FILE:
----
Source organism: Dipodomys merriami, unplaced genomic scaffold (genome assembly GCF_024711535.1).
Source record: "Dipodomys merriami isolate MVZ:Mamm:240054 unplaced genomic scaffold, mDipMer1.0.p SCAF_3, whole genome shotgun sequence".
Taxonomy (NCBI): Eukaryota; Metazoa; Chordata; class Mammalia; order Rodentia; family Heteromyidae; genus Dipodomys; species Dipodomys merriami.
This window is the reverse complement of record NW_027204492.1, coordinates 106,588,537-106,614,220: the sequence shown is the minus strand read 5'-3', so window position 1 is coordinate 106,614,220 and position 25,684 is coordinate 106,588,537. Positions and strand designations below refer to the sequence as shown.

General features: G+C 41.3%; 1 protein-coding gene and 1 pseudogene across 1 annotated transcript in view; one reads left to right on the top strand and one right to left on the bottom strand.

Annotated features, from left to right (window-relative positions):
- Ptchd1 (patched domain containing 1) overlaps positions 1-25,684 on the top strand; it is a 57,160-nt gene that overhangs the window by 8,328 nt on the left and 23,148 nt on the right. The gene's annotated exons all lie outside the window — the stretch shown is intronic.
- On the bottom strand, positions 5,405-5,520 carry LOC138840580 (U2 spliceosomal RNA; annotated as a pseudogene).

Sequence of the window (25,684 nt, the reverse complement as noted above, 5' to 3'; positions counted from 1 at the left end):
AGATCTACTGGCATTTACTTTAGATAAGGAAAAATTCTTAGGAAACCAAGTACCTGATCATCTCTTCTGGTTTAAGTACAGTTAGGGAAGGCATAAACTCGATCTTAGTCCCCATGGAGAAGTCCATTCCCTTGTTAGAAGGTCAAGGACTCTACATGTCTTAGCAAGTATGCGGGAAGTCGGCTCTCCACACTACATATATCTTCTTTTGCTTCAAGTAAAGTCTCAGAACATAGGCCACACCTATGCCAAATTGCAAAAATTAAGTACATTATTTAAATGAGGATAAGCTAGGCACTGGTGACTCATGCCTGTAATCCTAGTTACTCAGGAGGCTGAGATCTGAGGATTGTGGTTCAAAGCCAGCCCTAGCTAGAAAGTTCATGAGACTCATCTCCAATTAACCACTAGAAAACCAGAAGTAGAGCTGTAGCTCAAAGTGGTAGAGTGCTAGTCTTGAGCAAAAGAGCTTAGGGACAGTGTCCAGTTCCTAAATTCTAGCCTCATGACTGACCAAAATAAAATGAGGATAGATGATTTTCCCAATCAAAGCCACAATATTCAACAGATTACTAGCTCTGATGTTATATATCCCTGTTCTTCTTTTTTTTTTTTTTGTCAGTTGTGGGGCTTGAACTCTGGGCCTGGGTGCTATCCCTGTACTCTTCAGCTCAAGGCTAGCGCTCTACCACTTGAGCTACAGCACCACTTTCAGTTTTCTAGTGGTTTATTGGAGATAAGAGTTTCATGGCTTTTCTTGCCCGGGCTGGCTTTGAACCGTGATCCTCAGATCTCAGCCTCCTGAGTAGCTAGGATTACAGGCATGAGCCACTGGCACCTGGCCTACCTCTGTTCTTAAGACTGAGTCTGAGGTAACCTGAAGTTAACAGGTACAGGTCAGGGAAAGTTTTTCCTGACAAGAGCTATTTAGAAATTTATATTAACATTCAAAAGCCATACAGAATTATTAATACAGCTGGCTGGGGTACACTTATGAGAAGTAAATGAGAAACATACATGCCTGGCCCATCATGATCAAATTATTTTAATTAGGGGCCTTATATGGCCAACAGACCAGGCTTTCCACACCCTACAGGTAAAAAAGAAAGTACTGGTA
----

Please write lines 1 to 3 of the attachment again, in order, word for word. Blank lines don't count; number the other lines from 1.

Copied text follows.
Source organism: Dipodomys merriami, unplaced genomic scaffold (genome assembly GCF_024711535.1).
Source record: "Dipodomys merriami isolate MVZ:Mamm:240054 unplaced genomic scaffold, mDipMer1.0.p SCAF_3, whole genome shotgun sequence".
Taxonomy (NCBI): Eukaryota; Metazoa; Chordata; class Mammalia; order Rodentia; family Heteromyidae; genus Dipodomys; species Dipodomys merriami.